Limestone, a sedimentary rock abundant in New Zealand, consists mainly of the bones and shells of tiny marine fossils made of lime (calcium carbonate). Rocks with more than 50% calcium carbonate are considered to be limestone.
Most New Zealand limestone deposits formed in the Oligocene and Miocene periods, 5–37 million years ago. Around 20 to 30 million years ago, when the climate was warmer and much of New Zealand was submerged under shallow seas, conditions were ideal for limestone formation. Not much sediment from land entered these coastal waters, and layers of shells and bones from billions of sea creatures accumulated on the sea floor. These hardened into rocks, which were eventually uplifted and now form the country’s karst (weathered limestone) landscapes. They are a dramatic sight at Castle Hill on the road to Arthur’s Pass, and form the intriguing Pancake Rocks on the West Coast. Other sites include the Waitomo caves in the King Country, and the rolling land around Ōamaru in North Otago, which is known as ‘white stone country’.
Limestone is used mainly in a finely crushed form as an agricultural fertiliser, and for roading aggregate. In the early 2000s annual limestone production was valued at around $40 million. There are two large quarries in the Waikato region, and a quarry at Te Kuiti annually produces around 50,000 tonnes of high-grade limestone. Another at Ōtorohanga produces nearly 500,000 tonnes of lime products for varied uses in agriculture, steel making, gold-ore processing, pulp and paper manufacture, and sewage and waste water treatment.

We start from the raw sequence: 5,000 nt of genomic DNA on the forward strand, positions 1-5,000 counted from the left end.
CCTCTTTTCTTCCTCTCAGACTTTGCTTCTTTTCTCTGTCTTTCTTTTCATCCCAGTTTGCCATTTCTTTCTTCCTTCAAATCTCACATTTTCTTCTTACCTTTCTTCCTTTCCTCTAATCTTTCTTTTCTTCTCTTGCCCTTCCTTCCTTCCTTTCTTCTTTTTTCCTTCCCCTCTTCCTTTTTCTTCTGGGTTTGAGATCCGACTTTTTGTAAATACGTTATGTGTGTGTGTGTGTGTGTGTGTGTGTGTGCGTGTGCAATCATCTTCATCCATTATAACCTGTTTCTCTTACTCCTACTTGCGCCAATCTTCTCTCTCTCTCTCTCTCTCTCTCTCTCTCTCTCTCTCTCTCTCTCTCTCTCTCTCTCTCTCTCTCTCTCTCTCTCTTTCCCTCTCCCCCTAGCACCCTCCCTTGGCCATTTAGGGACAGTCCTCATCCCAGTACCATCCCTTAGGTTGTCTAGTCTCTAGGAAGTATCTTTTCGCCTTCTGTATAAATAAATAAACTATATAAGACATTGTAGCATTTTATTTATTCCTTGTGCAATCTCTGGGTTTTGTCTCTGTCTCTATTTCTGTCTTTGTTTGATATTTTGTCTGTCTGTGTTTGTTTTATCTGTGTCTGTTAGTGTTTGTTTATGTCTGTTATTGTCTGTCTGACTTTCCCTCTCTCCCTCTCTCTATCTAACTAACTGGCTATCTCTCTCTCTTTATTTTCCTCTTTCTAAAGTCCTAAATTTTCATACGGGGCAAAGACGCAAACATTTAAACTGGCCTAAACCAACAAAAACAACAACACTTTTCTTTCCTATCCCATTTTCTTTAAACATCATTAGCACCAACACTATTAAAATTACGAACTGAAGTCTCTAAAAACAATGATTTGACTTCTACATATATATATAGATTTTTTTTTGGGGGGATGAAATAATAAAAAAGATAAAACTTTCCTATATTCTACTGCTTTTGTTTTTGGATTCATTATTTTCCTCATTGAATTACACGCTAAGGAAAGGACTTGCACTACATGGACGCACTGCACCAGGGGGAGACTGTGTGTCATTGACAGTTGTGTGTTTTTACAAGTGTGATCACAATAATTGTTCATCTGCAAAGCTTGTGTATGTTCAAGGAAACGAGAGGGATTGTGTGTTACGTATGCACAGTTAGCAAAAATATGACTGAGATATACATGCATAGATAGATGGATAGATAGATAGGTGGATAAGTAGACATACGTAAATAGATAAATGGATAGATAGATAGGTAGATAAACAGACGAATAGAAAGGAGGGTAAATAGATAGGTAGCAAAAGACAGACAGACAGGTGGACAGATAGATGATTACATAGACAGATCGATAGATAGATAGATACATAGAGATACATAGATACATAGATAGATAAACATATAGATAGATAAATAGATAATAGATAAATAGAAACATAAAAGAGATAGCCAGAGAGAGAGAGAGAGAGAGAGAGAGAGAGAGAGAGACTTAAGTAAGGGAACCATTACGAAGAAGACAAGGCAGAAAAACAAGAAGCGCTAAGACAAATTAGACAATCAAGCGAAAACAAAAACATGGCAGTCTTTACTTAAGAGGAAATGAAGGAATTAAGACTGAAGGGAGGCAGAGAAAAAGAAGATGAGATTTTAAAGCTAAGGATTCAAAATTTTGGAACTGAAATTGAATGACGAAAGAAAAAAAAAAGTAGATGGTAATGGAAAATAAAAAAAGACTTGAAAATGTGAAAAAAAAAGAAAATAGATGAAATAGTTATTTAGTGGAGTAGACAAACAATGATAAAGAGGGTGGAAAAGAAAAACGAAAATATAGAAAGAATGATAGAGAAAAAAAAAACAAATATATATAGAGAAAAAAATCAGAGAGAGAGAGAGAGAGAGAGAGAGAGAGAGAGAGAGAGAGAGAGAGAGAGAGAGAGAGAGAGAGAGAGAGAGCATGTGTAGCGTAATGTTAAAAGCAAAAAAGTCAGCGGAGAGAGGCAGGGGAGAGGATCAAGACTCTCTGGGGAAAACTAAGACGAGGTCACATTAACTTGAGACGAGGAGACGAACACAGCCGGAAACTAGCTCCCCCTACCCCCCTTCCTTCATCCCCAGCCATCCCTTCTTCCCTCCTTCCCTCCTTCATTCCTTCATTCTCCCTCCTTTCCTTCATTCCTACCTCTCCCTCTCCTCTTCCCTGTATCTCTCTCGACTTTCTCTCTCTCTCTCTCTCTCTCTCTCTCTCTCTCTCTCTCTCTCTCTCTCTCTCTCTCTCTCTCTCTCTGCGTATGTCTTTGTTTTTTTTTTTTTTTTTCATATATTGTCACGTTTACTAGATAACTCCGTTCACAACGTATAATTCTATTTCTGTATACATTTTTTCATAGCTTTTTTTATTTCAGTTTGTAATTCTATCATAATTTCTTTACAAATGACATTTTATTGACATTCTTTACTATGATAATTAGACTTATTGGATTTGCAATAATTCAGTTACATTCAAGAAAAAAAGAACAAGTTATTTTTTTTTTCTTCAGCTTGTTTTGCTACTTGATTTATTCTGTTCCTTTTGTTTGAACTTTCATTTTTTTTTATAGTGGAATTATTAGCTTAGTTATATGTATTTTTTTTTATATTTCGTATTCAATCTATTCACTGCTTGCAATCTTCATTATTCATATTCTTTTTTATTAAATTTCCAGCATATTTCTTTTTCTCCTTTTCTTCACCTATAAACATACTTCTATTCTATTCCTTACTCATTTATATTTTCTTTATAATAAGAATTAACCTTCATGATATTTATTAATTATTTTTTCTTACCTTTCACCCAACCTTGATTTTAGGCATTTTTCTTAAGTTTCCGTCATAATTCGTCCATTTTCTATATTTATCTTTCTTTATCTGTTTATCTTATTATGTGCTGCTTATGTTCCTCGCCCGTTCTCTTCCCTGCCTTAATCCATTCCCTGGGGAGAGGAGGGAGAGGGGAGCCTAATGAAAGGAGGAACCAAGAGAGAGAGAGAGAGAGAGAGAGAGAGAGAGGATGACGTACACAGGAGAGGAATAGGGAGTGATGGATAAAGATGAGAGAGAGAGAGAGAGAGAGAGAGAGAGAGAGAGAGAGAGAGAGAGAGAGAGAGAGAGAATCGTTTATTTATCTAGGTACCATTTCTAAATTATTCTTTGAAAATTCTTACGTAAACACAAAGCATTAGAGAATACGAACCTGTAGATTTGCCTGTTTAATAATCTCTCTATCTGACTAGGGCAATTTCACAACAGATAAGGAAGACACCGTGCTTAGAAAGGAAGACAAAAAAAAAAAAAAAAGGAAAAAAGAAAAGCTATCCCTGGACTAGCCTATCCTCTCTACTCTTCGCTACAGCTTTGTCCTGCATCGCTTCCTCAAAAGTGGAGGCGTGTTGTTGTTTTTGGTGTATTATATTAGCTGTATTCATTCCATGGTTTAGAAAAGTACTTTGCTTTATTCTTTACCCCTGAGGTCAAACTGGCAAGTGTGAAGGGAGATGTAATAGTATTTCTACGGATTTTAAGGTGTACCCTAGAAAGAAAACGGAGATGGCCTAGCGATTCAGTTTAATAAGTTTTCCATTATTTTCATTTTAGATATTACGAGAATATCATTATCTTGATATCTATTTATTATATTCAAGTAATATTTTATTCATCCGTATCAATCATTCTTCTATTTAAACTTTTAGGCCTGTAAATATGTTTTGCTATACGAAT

Although there is a lot of limestone in New Zealand, much of it is too hard or fractured to be used for construction. The limestone around Ōamaru is used for building. As it is relatively soft it can be cut in to blocks by huge circular blades.
Burnt lime and agricultural lime
As early as the 1860s lime was quarried and burnt in kilns; lime kilns still dot the countryside on the Otago Peninsula. Burning changes the chemical composition by driving off the carbon dioxide, to leave calcium oxide – known as burnt lime. The burnt lime was then crushed. Because burnt lime is more caustic and concentrated than agricultural lime and unpleasant to handle, it is rarely used in agriculture.
Lime gets in your eyes
Mechanisation has helped improve working conditions in dusty lime-crushing plants over the years. In the 1940s a day’s labour bagging burnt lime at Doherty’s quarry in Southland was far from pleasant. Men would tie rags across their heads to stop the sweat running into their eyes – the burnt lime mixed with sweat and momentarily blinded them.
Agricultural lime is the most common liming material used in farming. It consists of limestone crushed to a very fine powder. It is spread onto paddocks to make acidic soils more neutral and promote the activity of other fertilisers, improving pasture growth. Initially lime was simply spread by the shovel-load from drays, until machines known as lime spreaders were developed in the 1930s.
Limestone production surged in the 1960s, reaching over 3 million tonnes per annum in the early 1970s. It tumbled to around 2 million when the government removed its fertiliser subsidy in 1984. However, by 2002 production had climbed to over 4.7 million tonnes.
Today, lime works operate throughout the country, with much of their output applied to farmland. Where the limestone is hard it has to be blasted, but many deposits are soft enough for bulldozers, fitted with rippers (large picks), to gouge up the rock. Most limestone is no longer burnt, but is crushed very finely before being applied to farmland.